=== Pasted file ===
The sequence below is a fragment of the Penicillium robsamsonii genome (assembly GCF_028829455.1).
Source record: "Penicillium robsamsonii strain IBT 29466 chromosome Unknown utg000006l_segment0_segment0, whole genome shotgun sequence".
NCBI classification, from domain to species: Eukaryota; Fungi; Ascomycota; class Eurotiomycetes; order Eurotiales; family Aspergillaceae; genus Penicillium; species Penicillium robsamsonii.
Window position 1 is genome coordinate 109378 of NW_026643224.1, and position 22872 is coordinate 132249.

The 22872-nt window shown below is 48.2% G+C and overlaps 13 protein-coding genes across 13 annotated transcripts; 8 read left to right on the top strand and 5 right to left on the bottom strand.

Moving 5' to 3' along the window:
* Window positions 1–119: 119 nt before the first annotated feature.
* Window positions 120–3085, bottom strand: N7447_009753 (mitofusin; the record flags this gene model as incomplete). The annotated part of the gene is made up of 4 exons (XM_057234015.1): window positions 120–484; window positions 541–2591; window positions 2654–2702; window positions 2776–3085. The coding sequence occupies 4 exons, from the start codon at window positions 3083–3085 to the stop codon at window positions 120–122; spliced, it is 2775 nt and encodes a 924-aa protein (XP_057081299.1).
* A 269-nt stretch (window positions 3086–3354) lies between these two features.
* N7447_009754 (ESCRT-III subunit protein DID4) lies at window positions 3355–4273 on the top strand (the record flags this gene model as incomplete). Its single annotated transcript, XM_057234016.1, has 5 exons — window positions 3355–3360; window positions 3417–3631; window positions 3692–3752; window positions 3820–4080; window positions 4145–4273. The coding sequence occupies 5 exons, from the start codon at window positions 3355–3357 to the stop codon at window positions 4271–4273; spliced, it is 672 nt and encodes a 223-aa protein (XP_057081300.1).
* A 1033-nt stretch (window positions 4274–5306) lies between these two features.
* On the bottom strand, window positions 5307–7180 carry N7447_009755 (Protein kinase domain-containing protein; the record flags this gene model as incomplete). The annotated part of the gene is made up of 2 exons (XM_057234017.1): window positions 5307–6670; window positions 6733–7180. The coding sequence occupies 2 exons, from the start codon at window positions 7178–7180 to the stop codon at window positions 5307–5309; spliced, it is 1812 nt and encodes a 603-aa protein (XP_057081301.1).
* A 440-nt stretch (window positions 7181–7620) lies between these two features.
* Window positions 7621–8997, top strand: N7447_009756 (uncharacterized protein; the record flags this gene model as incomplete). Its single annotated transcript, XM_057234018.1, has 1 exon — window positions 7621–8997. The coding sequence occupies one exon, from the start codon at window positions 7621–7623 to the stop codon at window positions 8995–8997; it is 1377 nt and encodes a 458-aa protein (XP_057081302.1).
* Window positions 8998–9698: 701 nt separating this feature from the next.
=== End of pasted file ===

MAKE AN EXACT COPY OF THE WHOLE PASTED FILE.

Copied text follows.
The sequence below is a fragment of the Penicillium robsamsonii genome (assembly GCF_028829455.1).
Source record: "Penicillium robsamsonii strain IBT 29466 chromosome Unknown utg000006l_segment0_segment0, whole genome shotgun sequence".
NCBI classification, from domain to species: Eukaryota; Fungi; Ascomycota; class Eurotiomycetes; order Eurotiales; family Aspergillaceae; genus Penicillium; species Penicillium robsamsonii.
Window position 1 is genome coordinate 109378 of NW_026643224.1, and position 22872 is coordinate 132249.

The 22872-nt window shown below is 48.2% G+C and overlaps 13 protein-coding genes across 13 annotated transcripts; 8 read left to right on the top strand and 5 right to left on the bottom strand.

Moving 5' to 3' along the window:
* Window positions 1–119: 119 nt before the first annotated feature.
* Window positions 120–3085, bottom strand: N7447_009753 (mitofusin; the record flags this gene model as incomplete). The annotated part of the gene is made up of 4 exons (XM_057234015.1): window positions 120–484; window positions 541–2591; window positions 2654–2702; window positions 2776–3085. The coding sequence occupies 4 exons, from the start codon at window positions 3083–3085 to the stop codon at window positions 120–122; spliced, it is 2775 nt and encodes a 924-aa protein (XP_057081299.1).
* A 269-nt stretch (window positions 3086–3354) lies between these two features.
* N7447_009754 (ESCRT-III subunit protein DID4) lies at window positions 3355–4273 on the top strand (the record flags this gene model as incomplete). Its single annotated transcript, XM_057234016.1, has 5 exons — window positions 3355–3360; window positions 3417–3631; window positions 3692–3752; window positions 3820–4080; window positions 4145–4273. The coding sequence occupies 5 exons, from the start codon at window positions 3355–3357 to the stop codon at window positions 4271–4273; spliced, it is 672 nt and encodes a 223-aa protein (XP_057081300.1).
* A 1033-nt stretch (window positions 4274–5306) lies between these two features.
* On the bottom strand, window positions 5307–7180 carry N7447_009755 (Protein kinase domain-containing protein; the record flags this gene model as incomplete). The annotated part of the gene is made up of 2 exons (XM_057234017.1): window positions 5307–6670; window positions 6733–7180. The coding sequence occupies 2 exons, from the start codon at window positions 7178–7180 to the stop codon at window positions 5307–5309; spliced, it is 1812 nt and encodes a 603-aa protein (XP_057081301.1).
* A 440-nt stretch (window positions 7181–7620) lies between these two features.
* Window positions 7621–8997, top strand: N7447_009756 (uncharacterized protein; the record flags this gene model as incomplete). Its single annotated transcript, XM_057234018.1, has 1 exon — window positions 7621–8997. The coding sequence occupies one exon, from the start codon at window positions 7621–7623 to the stop codon at window positions 8995–8997; it is 1377 nt and encodes a 458-aa protein (XP_057081302.1).
* Window positions 8998–9698: 701 nt separating this feature from the next.